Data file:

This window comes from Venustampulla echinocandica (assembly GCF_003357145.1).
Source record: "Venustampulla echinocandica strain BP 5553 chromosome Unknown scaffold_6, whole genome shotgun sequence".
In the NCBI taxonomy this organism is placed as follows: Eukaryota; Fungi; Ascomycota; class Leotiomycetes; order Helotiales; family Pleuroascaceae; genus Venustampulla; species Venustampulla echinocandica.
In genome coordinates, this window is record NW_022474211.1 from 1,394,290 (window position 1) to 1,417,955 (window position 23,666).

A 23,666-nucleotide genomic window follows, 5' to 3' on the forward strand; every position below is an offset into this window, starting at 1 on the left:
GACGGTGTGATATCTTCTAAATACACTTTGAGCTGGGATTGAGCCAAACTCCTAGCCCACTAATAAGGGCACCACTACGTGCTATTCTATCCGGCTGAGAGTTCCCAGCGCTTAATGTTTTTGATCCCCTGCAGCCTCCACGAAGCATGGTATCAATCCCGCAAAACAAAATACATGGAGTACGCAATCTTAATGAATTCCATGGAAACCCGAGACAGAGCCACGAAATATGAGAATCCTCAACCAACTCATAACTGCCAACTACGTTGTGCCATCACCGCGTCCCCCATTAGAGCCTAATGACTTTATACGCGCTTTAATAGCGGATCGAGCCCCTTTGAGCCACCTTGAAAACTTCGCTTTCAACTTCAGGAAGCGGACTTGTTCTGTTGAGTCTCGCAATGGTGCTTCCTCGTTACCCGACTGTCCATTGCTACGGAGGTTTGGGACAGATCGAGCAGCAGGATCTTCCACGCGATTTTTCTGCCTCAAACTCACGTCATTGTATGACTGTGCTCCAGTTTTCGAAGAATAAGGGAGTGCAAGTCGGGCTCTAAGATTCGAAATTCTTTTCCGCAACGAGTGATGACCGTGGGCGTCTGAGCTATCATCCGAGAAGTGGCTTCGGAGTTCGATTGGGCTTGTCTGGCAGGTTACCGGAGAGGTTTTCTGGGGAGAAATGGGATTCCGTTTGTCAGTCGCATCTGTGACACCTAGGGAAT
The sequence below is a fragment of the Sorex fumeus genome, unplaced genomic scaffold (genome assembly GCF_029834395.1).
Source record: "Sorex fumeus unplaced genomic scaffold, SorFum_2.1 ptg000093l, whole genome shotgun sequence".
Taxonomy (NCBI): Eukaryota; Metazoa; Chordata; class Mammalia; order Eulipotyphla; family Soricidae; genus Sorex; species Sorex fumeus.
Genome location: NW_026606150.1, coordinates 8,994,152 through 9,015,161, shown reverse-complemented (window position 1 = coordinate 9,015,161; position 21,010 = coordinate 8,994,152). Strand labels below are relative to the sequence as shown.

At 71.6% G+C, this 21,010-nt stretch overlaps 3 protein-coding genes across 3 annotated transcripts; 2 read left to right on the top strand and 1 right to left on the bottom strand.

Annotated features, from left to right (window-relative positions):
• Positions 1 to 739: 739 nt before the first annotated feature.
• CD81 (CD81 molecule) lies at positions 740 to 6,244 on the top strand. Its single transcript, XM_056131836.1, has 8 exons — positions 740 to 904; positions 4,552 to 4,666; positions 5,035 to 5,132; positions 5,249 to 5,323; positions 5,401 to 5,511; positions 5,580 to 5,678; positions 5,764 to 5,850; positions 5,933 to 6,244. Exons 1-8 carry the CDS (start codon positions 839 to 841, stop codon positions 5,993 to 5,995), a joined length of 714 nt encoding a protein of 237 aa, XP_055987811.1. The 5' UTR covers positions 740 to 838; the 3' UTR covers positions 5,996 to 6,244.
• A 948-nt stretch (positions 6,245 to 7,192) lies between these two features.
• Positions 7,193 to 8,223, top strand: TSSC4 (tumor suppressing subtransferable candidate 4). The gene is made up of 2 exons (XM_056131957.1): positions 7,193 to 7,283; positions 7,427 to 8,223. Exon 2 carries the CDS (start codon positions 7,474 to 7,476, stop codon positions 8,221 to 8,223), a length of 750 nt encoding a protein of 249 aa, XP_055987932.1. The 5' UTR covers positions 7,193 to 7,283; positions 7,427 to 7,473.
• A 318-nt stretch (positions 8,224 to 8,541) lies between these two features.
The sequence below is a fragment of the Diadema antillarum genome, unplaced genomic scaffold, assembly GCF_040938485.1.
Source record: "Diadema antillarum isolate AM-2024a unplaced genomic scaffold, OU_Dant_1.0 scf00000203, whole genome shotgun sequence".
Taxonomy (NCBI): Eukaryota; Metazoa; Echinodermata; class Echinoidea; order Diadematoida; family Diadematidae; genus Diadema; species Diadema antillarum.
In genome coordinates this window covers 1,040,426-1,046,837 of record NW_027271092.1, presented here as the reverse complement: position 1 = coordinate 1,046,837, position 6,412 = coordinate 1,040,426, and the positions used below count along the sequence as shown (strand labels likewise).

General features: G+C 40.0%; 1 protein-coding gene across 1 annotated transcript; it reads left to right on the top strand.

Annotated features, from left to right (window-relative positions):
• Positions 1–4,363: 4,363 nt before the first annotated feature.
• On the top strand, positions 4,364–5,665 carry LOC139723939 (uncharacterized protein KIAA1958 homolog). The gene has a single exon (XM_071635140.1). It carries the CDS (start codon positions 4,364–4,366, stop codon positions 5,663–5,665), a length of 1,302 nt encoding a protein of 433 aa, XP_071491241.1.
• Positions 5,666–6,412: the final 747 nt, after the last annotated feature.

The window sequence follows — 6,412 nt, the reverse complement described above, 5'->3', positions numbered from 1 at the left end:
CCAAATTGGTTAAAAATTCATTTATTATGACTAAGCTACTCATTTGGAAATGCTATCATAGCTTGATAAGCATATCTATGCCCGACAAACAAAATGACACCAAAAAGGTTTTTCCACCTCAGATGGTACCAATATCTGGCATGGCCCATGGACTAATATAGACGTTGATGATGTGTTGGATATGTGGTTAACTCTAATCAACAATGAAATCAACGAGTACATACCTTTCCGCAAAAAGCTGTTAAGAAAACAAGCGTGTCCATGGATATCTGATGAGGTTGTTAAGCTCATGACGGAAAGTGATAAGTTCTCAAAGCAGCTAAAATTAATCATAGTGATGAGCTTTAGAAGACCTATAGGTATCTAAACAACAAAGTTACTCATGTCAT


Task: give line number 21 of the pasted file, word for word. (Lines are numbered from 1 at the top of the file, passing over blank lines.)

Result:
In genome coordinates this window covers 1,040,426-1,046,837 of record NW_027271092.1, presented here as the reverse complement: position 1 = coordinate 1,046,837, position 6,412 = coordinate 1,040,426, and the positions used below count along the sequence as shown (strand labels likewise).